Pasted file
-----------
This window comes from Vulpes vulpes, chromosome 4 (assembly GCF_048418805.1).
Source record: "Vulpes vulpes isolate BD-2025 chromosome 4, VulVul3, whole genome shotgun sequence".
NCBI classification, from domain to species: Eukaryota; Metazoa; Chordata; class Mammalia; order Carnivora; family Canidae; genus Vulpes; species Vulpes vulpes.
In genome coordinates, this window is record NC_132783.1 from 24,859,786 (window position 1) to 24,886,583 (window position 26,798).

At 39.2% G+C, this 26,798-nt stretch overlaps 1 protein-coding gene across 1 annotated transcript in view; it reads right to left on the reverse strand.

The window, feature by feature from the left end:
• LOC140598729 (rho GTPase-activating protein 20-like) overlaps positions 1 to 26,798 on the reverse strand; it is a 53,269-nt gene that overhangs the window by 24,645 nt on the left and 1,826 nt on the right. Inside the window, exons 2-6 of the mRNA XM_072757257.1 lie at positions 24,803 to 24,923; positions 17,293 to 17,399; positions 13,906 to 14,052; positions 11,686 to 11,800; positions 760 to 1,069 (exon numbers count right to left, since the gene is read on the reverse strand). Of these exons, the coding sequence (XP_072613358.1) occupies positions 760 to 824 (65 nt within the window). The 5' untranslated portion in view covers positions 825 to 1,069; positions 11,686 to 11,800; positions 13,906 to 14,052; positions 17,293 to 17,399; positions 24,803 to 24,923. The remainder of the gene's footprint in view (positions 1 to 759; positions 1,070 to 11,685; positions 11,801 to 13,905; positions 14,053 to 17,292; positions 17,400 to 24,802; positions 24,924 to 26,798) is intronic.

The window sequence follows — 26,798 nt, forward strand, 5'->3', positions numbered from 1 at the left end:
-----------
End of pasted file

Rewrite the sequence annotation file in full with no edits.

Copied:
This window comes from Vulpes vulpes, chromosome 4 (assembly GCF_048418805.1).
Source record: "Vulpes vulpes isolate BD-2025 chromosome 4, VulVul3, whole genome shotgun sequence".
NCBI classification, from domain to species: Eukaryota; Metazoa; Chordata; class Mammalia; order Carnivora; family Canidae; genus Vulpes; species Vulpes vulpes.
In genome coordinates, this window is record NC_132783.1 from 24,859,786 (window position 1) to 24,886,583 (window position 26,798).

At 39.2% G+C, this 26,798-nt stretch overlaps 1 protein-coding gene across 1 annotated transcript in view; it reads right to left on the reverse strand.

The window, feature by feature from the left end:
• LOC140598729 (rho GTPase-activating protein 20-like) overlaps positions 1 to 26,798 on the reverse strand; it is a 53,269-nt gene that overhangs the window by 24,645 nt on the left and 1,826 nt on the right. Inside the window, exons 2-6 of the mRNA XM_072757257.1 lie at positions 24,803 to 24,923; positions 17,293 to 17,399; positions 13,906 to 14,052; positions 11,686 to 11,800; positions 760 to 1,069 (exon numbers count right to left, since the gene is read on the reverse strand). Of these exons, the coding sequence (XP_072613358.1) occupies positions 760 to 824 (65 nt within the window). The 5' untranslated portion in view covers positions 825 to 1,069; positions 11,686 to 11,800; positions 13,906 to 14,052; positions 17,293 to 17,399; positions 24,803 to 24,923. The remainder of the gene's footprint in view (positions 1 to 759; positions 1,070 to 11,685; positions 11,801 to 13,905; positions 14,053 to 17,292; positions 17,400 to 24,802; positions 24,924 to 26,798) is intronic.

The window sequence follows — 26,798 nt, forward strand, 5'->3', positions numbered from 1 at the left end: